ADAM COHEN: Yes. And Congress, seeing how outrageous the new rule that the Supreme Court has laid down, passed the Lilly Ledbetter Fair Pay Act, actually the first law that Obama signed when he became president. So, that’s good, but there are many more employment discrimination cases where the Supreme Court has done terrible things, where we don’t have a law to correct them.
AMY GOODMAN: And I want to go to another employment case, the one of Maetta Vance, but before we do, let’s go back. And again, tell us the thesis of your book, Supreme Inequality, and what happened to the Supreme Court 50 years ago, how it could have been different. And talk about the role of Richard Nixon.
ADAM COHEN: Sure. We know that we live in a society that is economically unequal and getting more and more economically unequal. We wonder why that’s so. And some of the explanations that were given are things like, well, there’s, you know, more globalization, so jobs are going overseas, or more automation, or people point to policies of Congress and the president.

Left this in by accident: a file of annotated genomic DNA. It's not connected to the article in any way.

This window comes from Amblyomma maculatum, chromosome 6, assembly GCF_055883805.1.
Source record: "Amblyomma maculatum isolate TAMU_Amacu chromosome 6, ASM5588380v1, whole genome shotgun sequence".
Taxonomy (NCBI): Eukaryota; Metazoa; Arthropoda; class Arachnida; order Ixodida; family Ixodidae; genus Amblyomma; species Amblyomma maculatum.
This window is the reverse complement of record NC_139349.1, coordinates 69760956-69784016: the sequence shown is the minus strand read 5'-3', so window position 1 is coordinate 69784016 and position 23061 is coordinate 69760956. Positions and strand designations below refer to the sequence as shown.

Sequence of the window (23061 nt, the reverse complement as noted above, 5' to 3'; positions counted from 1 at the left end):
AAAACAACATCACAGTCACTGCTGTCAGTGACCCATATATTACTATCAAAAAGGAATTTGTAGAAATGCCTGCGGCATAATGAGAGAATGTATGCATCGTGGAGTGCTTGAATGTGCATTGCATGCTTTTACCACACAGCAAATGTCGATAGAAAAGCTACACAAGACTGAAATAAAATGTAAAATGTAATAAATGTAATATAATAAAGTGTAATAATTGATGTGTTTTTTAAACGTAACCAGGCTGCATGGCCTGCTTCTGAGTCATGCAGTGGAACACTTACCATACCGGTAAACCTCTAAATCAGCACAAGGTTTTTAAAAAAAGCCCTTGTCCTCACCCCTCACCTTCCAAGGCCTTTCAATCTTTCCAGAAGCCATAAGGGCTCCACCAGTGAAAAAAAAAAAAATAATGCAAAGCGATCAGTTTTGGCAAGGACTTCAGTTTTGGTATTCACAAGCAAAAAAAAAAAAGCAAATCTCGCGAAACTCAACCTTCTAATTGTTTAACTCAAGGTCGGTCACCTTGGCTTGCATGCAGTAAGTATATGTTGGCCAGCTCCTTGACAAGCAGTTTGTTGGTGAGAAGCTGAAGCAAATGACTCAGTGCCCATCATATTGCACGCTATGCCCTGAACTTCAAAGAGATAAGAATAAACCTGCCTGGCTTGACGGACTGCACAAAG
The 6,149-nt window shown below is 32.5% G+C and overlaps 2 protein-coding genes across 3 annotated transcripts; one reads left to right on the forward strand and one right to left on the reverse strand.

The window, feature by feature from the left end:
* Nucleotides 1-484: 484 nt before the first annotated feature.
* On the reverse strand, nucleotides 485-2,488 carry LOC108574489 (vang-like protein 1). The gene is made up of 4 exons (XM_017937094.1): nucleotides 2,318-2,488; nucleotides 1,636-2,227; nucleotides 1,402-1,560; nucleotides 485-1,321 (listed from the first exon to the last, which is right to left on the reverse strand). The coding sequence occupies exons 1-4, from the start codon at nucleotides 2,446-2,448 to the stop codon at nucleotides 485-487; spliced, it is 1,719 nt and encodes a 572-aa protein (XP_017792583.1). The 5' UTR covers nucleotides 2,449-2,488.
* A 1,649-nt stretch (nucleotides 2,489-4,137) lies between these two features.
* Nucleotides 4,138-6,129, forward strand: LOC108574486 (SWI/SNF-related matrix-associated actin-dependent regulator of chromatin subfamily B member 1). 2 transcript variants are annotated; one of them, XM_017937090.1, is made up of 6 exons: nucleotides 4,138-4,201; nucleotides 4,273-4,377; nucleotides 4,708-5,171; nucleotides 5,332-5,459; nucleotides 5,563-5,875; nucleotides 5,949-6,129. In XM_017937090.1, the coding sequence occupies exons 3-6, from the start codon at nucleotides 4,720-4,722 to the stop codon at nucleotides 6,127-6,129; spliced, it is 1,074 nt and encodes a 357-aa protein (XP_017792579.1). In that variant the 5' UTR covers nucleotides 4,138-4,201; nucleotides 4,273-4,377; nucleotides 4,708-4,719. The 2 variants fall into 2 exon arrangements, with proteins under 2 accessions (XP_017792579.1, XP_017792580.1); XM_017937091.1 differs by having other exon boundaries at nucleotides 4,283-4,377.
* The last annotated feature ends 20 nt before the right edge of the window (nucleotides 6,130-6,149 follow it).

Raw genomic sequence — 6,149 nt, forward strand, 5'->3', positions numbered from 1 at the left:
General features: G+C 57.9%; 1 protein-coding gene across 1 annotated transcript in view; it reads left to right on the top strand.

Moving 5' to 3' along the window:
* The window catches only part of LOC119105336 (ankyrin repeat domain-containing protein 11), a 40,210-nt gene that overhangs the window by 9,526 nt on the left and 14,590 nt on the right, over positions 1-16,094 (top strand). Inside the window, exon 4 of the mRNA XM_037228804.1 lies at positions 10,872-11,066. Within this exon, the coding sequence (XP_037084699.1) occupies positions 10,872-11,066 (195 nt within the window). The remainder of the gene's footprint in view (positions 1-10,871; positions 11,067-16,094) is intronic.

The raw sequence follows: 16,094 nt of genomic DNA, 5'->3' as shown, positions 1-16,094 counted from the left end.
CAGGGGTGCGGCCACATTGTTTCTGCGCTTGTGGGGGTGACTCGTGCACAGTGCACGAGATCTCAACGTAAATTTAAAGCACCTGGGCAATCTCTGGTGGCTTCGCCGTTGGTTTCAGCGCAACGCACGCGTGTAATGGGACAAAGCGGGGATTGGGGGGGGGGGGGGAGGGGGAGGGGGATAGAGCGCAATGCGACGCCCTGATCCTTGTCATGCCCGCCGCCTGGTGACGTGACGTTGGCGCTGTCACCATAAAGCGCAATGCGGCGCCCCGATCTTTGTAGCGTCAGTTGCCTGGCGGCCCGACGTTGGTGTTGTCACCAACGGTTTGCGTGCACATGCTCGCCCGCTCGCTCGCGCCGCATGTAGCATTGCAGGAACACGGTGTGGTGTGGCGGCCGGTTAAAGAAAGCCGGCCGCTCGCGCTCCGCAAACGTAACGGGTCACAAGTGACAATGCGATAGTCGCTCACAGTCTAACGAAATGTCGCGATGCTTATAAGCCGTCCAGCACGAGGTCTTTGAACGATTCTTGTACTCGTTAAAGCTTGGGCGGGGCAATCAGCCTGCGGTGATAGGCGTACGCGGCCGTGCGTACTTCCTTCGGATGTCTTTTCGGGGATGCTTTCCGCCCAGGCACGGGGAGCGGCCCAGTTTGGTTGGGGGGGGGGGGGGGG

What I do in this book is I argue that the Supreme Court actually has had a central role in the last 50 years of making our country more unequal in every way, particularly economically unequal. And there are a number of ways in which they’ve done that. But one thing I point to is there’s something called the World Inequality Report 2018, put out by leading economists around the world, including Thomas Piketty. They looked at American inequality and tried to figure out what was driving it. They pointed to two things: our immense educational inequality and our lack of a progressive tax system. Both of those forces are directly attributable to rulings from the U.S. Supreme Court.